The five percent drop in cancer death rates since the 1950s suggests that we still live in a delusional mediocracy. We tend to accept the standard models of cancer treatments because of the cultural hypnotic induction that what is, must be true. Everyone, especially authorities such physicians and researchers, believes this to be true; thus, it must be true.

    The status quo is strengthened by the financial incentives for pharmaceutical industry to earn money from patented drugs, for the high technology industry that supports the imagery industry such as mammograms and MRIs and the process of getting research grants from the government. Each supports and maintains the status quo.

    Economic incentives and medical reimbursement continue the diagnostic and treatment strategies such as mammography and chemotherapy because it appears to be the correct model. To have a different opinion that the present treatment model is incomplete and possibly incorrect is to shout into the wilderness. It is much more reinforcing and safer to work on the incremental change without ever daring to ask, “Is this really an appropriate treatment approach or is it more of the same?”

    To support the unconventional the out of the box models means making many investments with a very low return rate and the rare unique return which may not be recognized until years later. In the same way, the internet was not developed for public use but for rapid research and military information exchange.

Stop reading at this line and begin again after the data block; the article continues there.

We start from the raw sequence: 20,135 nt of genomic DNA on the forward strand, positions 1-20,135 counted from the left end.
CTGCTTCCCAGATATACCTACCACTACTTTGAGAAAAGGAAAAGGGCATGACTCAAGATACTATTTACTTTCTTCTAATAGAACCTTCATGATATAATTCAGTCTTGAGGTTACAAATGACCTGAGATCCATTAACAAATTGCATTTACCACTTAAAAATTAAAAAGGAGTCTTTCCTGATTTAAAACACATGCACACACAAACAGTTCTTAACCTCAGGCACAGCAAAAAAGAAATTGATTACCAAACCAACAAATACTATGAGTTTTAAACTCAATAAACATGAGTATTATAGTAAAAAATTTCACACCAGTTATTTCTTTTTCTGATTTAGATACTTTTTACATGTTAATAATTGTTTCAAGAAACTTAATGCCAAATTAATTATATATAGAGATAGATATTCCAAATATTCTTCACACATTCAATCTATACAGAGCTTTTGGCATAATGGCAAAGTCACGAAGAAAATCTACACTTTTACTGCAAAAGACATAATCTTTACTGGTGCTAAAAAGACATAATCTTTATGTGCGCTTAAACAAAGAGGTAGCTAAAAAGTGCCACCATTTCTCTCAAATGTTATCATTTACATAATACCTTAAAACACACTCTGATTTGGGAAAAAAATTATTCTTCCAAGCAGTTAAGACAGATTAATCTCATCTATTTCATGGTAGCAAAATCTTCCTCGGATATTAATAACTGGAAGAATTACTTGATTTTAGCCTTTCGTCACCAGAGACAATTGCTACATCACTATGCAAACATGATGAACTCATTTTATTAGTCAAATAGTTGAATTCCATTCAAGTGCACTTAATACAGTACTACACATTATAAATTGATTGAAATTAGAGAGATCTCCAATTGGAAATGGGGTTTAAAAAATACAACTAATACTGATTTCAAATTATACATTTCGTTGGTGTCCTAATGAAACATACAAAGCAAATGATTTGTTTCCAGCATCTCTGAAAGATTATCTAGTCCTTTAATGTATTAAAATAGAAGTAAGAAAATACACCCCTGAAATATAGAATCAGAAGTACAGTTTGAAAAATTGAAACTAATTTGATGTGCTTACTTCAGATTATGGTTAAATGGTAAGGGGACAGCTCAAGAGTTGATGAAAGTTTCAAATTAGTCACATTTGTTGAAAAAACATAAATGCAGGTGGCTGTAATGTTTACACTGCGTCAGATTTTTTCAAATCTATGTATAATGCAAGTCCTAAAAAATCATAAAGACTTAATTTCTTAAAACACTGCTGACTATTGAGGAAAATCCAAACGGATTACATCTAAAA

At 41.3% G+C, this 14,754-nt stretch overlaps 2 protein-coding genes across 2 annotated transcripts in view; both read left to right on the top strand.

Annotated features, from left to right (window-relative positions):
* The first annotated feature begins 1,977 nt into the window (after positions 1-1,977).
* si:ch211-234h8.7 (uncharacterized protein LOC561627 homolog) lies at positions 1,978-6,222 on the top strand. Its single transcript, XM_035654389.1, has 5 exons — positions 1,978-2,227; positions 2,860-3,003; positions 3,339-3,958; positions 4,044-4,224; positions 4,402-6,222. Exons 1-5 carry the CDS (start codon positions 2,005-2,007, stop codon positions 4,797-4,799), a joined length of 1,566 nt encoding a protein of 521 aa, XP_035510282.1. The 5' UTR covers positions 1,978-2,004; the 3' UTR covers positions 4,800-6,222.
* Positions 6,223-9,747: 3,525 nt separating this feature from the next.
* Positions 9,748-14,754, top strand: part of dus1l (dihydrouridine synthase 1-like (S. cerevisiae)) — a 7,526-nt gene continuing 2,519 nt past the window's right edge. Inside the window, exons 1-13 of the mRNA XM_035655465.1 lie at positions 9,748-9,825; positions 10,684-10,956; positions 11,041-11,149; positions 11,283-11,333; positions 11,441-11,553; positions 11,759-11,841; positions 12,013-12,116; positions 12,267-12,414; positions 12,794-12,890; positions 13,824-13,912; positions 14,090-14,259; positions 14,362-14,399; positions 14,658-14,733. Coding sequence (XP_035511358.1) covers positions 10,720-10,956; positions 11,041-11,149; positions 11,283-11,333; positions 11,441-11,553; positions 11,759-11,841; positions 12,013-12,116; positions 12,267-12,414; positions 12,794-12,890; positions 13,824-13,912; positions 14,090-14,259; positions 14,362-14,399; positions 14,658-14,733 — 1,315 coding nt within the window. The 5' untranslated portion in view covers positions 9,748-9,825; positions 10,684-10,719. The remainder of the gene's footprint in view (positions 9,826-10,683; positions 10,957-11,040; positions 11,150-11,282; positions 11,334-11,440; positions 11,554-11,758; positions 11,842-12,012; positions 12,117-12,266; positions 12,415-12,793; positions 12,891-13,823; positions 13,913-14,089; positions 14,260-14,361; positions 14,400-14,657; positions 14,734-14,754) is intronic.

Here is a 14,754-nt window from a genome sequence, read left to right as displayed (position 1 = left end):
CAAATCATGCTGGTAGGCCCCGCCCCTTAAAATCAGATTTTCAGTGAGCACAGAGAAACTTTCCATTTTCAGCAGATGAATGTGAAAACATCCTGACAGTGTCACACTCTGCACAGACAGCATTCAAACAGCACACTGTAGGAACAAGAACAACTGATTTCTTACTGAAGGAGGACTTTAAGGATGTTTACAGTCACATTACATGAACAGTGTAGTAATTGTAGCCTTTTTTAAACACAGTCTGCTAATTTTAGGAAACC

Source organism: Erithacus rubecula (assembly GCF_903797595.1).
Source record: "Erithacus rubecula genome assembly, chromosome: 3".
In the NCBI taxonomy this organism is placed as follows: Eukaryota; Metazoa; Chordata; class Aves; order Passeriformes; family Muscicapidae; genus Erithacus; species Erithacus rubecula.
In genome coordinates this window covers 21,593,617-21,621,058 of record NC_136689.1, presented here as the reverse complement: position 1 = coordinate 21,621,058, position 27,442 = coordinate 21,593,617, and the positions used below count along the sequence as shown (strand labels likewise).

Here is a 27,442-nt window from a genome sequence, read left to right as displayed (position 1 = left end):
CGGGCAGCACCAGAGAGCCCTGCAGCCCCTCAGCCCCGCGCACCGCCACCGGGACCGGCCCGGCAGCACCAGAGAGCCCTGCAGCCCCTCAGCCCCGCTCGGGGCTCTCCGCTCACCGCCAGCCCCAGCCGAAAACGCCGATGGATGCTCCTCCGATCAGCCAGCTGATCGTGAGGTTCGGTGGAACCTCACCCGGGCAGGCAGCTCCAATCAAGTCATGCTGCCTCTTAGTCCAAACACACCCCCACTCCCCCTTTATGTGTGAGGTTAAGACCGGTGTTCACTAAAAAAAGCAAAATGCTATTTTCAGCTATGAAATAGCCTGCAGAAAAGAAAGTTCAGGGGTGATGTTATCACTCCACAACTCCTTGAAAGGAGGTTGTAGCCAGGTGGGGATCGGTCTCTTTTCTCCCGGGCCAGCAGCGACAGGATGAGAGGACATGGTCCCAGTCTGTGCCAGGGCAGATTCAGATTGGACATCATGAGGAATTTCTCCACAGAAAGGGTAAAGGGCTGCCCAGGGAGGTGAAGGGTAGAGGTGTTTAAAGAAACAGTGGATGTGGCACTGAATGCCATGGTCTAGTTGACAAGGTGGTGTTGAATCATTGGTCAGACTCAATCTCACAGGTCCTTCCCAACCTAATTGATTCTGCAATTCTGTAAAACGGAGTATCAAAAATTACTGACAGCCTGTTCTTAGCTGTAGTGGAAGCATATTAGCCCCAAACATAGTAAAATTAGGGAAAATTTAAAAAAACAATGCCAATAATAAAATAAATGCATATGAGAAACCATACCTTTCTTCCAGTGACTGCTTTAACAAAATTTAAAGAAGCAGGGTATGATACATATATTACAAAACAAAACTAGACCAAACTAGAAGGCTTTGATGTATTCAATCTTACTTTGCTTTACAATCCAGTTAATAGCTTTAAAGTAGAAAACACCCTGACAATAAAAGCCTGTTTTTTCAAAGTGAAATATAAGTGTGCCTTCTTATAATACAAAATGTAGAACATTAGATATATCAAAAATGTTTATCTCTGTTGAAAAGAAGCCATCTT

Is it more like the emperor without clothes and some day we will look back at present day cancer treatments and shudder in our thought, how could medicine have been so deluded and destructive to think that by killing the cancer cells and also destroying the person many healthy cells, health can be created. We will look back in the same way as we look back now to the 19th century treatment of bloodletting which caused the death of George Washington, the first president of the United States of America.

    The overwhelming scientific dogma and bias limits research in improbably but high return research and new clinical treatments. Also, the medical industrial complex with billions of dollars at stake in the present day treatment approaches such as mammograms and chemo therapy are resistant to change. At the same time, grants are awarded and research supported for the present dogma which is based upon historical and past perspectives. For cancer research, this dogma focuses on funding more of the same research which has lead to limited insignificant change in the death rate through research in chemotherapy, radiation, surgery, immunology, genomics, and viruses.